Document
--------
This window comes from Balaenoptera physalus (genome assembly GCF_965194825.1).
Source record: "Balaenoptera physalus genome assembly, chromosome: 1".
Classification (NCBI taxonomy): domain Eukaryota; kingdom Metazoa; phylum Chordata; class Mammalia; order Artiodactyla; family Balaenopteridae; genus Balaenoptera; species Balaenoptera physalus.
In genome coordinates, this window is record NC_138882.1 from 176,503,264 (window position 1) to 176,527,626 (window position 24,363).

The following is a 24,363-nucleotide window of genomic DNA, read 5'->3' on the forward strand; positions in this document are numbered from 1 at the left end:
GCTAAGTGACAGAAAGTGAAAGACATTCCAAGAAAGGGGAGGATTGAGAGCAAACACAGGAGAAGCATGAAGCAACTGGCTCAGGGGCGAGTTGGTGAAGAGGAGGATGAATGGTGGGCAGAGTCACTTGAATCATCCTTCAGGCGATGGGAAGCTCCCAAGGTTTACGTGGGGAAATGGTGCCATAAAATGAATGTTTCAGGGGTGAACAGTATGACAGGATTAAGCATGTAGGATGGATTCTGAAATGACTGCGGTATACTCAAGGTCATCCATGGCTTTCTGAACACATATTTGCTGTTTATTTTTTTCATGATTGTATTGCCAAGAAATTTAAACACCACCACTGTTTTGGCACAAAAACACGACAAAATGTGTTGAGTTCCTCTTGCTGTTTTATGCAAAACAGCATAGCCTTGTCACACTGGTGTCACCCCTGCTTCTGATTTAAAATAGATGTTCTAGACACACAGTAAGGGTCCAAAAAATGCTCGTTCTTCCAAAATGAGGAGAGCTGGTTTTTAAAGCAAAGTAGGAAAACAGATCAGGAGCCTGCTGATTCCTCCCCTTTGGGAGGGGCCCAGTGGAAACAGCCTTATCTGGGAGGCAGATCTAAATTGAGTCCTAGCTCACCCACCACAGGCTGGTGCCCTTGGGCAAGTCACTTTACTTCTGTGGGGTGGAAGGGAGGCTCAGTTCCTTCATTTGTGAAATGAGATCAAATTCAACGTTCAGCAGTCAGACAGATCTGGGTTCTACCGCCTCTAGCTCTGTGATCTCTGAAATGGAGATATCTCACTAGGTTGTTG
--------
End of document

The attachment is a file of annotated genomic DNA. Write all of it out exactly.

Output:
This window comes from Balaenoptera physalus (genome assembly GCF_965194825.1).
Source record: "Balaenoptera physalus genome assembly, chromosome: 1".
Classification (NCBI taxonomy): domain Eukaryota; kingdom Metazoa; phylum Chordata; class Mammalia; order Artiodactyla; family Balaenopteridae; genus Balaenoptera; species Balaenoptera physalus.
In genome coordinates, this window is record NC_138882.1 from 176,503,264 (window position 1) to 176,527,626 (window position 24,363).

The following is a 24,363-nucleotide window of genomic DNA, read 5'->3' on the forward strand; positions in this document are numbered from 1 at the left end:
GCTAAGTGACAGAAAGTGAAAGACATTCCAAGAAAGGGGAGGATTGAGAGCAAACACAGGAGAAGCATGAAGCAACTGGCTCAGGGGCGAGTTGGTGAAGAGGAGGATGAATGGTGGGCAGAGTCACTTGAATCATCCTTCAGGCGATGGGAAGCTCCCAAGGTTTACGTGGGGAAATGGTGCCATAAAATGAATGTTTCAGGGGTGAACAGTATGACAGGATTAAGCATGTAGGATGGATTCTGAAATGACTGCGGTATACTCAAGGTCATCCATGGCTTTCTGAACACATATTTGCTGTTTATTTTTTTCATGATTGTATTGCCAAGAAATTTAAACACCACCACTGTTTTGGCACAAAAACACGACAAAATGTGTTGAGTTCCTCTTGCTGTTTTATGCAAAACAGCATAGCCTTGTCACACTGGTGTCACCCCTGCTTCTGATTTAAAATAGATGTTCTAGACACACAGTAAGGGTCCAAAAAATGCTCGTTCTTCCAAAATGAGGAGAGCTGGTTTTTAAAGCAAAGTAGGAAAACAGATCAGGAGCCTGCTGATTCCTCCCCTTTGGGAGGGGCCCAGTGGAAACAGCCTTATCTGGGAGGCAGATCTAAATTGAGTCCTAGCTCACCCACCACAGGCTGGTGCCCTTGGGCAAGTCACTTTACTTCTGTGGGGTGGAAGGGAGGCTCAGTTCCTTCATTTGTGAAATGAGATCAAATTCAACGTTCAGCAGTCAGACAGATCTGGGTTCTACCGCCTCTAGCTCTGTGATCTCTGAAATGGAGATATCTCACTAGGTTGTTG